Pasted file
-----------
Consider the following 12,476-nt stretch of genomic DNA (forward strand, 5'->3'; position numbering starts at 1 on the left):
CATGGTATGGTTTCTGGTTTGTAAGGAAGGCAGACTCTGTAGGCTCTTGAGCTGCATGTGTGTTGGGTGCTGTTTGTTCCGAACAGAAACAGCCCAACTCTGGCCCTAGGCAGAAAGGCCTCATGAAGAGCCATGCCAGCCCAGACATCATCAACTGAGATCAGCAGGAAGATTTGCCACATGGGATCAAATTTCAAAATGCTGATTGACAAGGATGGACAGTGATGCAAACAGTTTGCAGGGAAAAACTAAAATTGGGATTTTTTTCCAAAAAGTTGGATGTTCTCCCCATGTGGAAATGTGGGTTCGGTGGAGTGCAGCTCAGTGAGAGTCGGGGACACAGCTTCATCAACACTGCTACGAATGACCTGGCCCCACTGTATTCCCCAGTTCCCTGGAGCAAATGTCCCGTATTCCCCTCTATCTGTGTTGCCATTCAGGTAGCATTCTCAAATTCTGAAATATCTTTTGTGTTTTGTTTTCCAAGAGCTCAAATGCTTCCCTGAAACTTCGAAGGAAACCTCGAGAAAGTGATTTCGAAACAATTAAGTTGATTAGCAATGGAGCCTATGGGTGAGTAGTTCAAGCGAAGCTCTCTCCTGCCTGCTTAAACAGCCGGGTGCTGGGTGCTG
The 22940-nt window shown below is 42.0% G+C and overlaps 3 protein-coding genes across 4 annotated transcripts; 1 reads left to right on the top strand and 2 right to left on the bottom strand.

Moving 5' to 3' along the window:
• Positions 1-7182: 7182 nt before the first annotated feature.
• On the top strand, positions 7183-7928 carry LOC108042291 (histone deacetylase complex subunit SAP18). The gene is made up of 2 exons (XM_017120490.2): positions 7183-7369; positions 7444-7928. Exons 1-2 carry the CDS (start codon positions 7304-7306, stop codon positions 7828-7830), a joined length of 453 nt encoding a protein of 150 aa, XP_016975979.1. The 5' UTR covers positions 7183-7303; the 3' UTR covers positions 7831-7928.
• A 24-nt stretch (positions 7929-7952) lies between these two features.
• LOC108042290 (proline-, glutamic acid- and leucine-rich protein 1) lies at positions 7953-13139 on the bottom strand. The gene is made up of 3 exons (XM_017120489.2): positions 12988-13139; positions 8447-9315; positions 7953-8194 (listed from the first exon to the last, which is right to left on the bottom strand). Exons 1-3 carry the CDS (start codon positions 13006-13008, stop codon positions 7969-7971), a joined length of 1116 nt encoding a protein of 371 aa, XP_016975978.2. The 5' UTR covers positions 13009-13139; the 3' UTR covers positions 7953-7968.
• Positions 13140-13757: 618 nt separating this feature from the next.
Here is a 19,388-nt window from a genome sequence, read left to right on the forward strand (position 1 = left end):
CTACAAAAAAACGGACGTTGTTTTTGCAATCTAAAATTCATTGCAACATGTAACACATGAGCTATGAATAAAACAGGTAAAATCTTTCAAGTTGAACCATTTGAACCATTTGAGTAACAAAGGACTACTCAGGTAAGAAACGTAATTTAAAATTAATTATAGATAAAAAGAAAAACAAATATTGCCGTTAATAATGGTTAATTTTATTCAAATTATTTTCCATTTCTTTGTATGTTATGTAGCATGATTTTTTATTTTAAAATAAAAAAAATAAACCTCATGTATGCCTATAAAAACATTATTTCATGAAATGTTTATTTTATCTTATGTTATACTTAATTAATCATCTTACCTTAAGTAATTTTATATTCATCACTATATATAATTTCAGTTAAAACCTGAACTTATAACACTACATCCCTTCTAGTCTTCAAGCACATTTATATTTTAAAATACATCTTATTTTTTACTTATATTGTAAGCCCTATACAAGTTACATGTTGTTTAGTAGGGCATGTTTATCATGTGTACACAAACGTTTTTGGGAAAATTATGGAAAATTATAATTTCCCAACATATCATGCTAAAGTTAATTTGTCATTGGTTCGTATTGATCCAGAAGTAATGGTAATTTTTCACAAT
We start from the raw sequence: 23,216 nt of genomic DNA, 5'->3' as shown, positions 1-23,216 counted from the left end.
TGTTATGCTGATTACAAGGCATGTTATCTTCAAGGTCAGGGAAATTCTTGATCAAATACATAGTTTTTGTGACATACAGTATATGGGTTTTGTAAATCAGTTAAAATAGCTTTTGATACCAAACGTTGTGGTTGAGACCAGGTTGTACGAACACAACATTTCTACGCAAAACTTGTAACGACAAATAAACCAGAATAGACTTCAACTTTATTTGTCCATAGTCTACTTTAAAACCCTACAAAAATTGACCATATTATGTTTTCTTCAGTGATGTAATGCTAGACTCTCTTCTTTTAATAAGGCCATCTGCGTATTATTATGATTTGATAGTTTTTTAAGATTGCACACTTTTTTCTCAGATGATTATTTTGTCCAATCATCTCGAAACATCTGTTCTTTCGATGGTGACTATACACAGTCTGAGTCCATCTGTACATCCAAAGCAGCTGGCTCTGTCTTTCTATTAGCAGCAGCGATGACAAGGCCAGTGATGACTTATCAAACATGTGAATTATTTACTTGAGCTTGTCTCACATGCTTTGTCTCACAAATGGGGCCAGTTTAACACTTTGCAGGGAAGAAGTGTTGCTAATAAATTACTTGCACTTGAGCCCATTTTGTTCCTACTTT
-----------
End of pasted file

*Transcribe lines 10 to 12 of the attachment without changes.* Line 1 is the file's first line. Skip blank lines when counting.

Here is a 19,388-nt window from a genome sequence, read left to right on the forward strand (position 1 = left end):
CTACAAAAAAACGGACGTTGTTTTTGCAATCTAAAATTCATTGCAACATGTAACACATGAGCTATGAATAAAACAGGTAAAATCTTTCAAGTTGAACCATTTGAACCATTTGAGTAACAAAGGACTACTCAGGTAAGAAACGTAATTTAAAATTAATTATAGATAAAAAGAAAAACAAATATTGCCGTTAATAATGGTTAATTTTATTCAAATTATTTTCCATTTCTTTGTATGTTATGTAGCATGATTTTTTATTTTAAAATAAAAAAAATAAACCTCATGTATGCCTATAAAAACATTATTTCATGAAATGTTTATTTTATCTTATGTTATACTTAATTAATCATCTTACCTTAAGTAATTTTATATTCATCACTATATATAATTTCAGTTAAAACCTGAACTTATAACACTACATCCCTTCTAGTCTTCAAGCACATTTATATTTTAAAATACATCTTATTTTTTACTTATATTGTAAGCCCTATACAAGTTACATGTTGTTTAGTAGGGCATGTTTATCATGTGTACACAAACGTTTTTGGGAAAATTATGGAAAATTATAATTTCCCAACATATCATGCTAAAGTTAATTTGTCATTGGTTCGTATTGATCCAGAAGTAATGGTAATTTTTCACAAT
We start from the raw sequence: 23,216 nt of genomic DNA, 5'->3' as shown, positions 1-23,216 counted from the left end.